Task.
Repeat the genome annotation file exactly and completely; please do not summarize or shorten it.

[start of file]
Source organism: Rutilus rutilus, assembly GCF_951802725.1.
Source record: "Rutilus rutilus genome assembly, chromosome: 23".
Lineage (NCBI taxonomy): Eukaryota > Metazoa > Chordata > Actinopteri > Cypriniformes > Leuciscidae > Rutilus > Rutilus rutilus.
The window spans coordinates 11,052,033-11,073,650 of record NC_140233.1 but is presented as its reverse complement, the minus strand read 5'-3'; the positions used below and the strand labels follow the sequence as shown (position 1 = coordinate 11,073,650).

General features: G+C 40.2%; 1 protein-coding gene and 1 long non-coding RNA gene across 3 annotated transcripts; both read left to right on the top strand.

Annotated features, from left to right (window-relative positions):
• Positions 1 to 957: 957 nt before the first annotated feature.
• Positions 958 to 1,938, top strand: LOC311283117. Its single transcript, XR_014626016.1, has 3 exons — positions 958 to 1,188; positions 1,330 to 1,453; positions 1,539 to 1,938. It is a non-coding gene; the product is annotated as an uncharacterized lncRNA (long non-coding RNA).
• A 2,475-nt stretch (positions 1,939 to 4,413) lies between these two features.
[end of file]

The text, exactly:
Source organism: Rutilus rutilus, assembly GCF_951802725.1.
Source record: "Rutilus rutilus genome assembly, chromosome: 23".
Lineage (NCBI taxonomy): Eukaryota > Metazoa > Chordata > Actinopteri > Cypriniformes > Leuciscidae > Rutilus > Rutilus rutilus.
The window spans coordinates 11,052,033-11,073,650 of record NC_140233.1 but is presented as its reverse complement, the minus strand read 5'-3'; the positions used below and the strand labels follow the sequence as shown (position 1 = coordinate 11,073,650).

General features: G+C 40.2%; 1 protein-coding gene and 1 long non-coding RNA gene across 3 annotated transcripts; both read left to right on the top strand.

Annotated features, from left to right (window-relative positions):
• Positions 1 to 957: 957 nt before the first annotated feature.
• Positions 958 to 1,938, top strand: LOC311283117. Its single transcript, XR_014626016.1, has 3 exons — positions 958 to 1,188; positions 1,330 to 1,453; positions 1,539 to 1,938. It is a non-coding gene; the product is annotated as an uncharacterized lncRNA (long non-coding RNA).
• A 2,475-nt stretch (positions 1,939 to 4,413) lies between these two features.